Tag Archives: babies

A Phitting End: Nats Climb the Phinal Cliff to Take Season Phinale

Speak softly and carry a big head. (AP Photo/Manuel Balce Ceneta)

Final (sniff) Score: Nationals 5, Phillies 1.

Dame of the Game:

Teddy Roosevelt: Win.

Shame of the Game:

Jonathan Papelbon: .2 IP, 2 ER, H, BB, K. It’s almost sad that Papelbon won’t have the chance to blow any saves in the postseason. The happy kind of sadness.

——–

They let Teddy win. I always knew they’d do it eventually when the Nats got good. They had to. The constant failures of Teddy couldn’t go on forever, lest they devolve further into some kind of dark metaphor for the ultimate pointlessness of existence.

But now that the impossible has been made possible, what is left for this franchise to strive for? The dream of Teddy winning was so fantastical, so quixotic, that all other goals now seem almost trivial. Sure, the Nats could win the World Series. But it was always at least theoretically possible that they could win the World Series. Even in the dark, dark days of ’06 – ’09, the odds of those teams winning the Series at the beginning of the season were greater than zero. The odds of Teddy winning did not exist. If you bet on Teddy winning and he won, this would happen. Continue reading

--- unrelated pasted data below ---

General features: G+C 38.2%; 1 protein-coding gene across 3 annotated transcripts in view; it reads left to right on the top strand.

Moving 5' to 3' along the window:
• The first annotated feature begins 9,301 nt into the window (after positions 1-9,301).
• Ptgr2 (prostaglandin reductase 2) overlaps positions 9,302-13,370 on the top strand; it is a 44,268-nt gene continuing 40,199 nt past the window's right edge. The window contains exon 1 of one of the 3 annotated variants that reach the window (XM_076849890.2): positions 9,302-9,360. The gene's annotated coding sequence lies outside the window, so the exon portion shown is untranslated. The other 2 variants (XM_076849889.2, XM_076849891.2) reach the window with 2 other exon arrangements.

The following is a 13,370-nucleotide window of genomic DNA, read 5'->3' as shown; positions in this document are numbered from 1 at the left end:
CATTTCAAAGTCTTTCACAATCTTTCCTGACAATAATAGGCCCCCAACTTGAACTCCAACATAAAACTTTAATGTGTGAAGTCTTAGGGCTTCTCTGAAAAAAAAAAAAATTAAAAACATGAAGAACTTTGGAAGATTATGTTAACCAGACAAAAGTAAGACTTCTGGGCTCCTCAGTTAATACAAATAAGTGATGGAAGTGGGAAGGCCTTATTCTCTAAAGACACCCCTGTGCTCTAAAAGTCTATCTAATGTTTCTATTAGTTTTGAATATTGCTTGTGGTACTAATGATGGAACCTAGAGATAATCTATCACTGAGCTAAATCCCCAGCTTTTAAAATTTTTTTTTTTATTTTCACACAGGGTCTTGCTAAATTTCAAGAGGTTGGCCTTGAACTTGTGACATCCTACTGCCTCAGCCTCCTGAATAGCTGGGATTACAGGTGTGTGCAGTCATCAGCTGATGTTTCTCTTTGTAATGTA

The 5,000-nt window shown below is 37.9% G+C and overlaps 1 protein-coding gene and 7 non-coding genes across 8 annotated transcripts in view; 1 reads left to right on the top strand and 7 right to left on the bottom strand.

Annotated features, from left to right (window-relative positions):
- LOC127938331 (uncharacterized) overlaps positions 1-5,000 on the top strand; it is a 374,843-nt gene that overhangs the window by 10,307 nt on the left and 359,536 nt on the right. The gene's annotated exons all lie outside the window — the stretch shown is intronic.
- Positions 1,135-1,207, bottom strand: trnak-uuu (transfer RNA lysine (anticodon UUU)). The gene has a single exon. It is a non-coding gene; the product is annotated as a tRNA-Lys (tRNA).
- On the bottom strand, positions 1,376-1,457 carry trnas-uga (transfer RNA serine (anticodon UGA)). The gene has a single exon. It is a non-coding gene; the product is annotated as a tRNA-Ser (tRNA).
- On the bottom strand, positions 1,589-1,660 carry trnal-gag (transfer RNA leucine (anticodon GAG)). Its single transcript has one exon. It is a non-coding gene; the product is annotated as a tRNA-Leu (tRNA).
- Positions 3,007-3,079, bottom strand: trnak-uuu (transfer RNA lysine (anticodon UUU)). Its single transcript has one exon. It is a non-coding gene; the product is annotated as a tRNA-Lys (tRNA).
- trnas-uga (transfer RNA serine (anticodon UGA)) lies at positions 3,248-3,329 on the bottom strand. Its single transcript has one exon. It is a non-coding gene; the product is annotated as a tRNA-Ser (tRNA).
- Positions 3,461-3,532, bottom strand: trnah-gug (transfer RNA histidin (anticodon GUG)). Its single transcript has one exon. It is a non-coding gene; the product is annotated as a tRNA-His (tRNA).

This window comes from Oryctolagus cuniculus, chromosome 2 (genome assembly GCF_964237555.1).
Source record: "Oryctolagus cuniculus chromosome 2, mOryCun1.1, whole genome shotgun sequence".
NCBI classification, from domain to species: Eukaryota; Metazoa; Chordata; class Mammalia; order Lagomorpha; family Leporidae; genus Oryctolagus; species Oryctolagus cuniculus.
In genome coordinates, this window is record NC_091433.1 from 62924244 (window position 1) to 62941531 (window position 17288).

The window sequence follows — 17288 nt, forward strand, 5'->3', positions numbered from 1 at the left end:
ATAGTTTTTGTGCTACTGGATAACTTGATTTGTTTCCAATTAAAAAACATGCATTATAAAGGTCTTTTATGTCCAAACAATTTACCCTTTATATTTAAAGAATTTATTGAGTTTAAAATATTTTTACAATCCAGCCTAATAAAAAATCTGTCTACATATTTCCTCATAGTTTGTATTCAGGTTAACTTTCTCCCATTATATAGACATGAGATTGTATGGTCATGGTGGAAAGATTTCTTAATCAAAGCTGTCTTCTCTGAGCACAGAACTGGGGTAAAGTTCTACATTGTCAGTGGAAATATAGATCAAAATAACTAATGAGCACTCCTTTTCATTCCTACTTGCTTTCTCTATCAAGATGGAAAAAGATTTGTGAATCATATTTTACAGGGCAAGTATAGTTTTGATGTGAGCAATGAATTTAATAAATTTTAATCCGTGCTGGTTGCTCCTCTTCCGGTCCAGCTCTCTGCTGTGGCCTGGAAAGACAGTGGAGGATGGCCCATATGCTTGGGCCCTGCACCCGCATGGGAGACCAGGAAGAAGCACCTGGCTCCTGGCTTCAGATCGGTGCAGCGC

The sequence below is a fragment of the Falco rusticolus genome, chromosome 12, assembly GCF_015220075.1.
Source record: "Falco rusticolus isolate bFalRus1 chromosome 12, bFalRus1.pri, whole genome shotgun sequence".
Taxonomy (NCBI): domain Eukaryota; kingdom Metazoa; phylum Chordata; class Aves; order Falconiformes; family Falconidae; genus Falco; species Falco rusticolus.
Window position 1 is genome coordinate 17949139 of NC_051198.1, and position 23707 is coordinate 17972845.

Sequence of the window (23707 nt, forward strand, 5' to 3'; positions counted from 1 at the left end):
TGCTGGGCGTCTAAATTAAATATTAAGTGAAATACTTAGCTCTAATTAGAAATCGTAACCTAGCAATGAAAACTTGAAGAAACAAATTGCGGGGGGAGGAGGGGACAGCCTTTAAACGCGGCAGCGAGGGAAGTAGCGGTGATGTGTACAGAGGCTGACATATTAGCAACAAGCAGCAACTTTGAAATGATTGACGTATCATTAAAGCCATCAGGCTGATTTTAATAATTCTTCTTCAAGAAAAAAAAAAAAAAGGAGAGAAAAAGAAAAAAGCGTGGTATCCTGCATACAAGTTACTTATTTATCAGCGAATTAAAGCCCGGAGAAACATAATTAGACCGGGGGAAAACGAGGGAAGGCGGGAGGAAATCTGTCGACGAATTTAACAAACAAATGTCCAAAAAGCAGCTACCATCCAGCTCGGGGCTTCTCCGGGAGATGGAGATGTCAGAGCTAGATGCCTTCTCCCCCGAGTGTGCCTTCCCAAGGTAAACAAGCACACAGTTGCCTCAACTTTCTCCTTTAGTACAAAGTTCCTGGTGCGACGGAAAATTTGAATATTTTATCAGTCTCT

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2012 Nationals Player Profile: Henry Rodriguez

Henry Rodriguez remembers the dark days

Henry Rodriguez throws hard. He throws hard even by the standards of Major League Baseball pitchers, who tend to throw harder than average people (Livan Hernandez excepted). His fastball has been known to reach 100mph, which means that if he stood on one side of the original 100-square mile-boundaries of Washington, DC and threw a fastball towards the other side, it would get there in…probably about an hour. Assuming no gravity and that it didn’t hit an office building, presidential memorial or homeless person on the way, of course.

Henry Rodriguez has always thrown hard. Henry grew up in Zulia, Venezuela, where there were plenty of things to throw. As a baby, Henry Rodriguez once threw a pacifier through a wall. When he was five, he threw a squirrel through a tree. When he was eight years old, he threw a six-year-old through a five-year-old. That was a very traumatic event in Henry’s life (not to mention the lives of the other children involved). After that, Henry stopped throwing living things and started throwing baseballs. Continue reading

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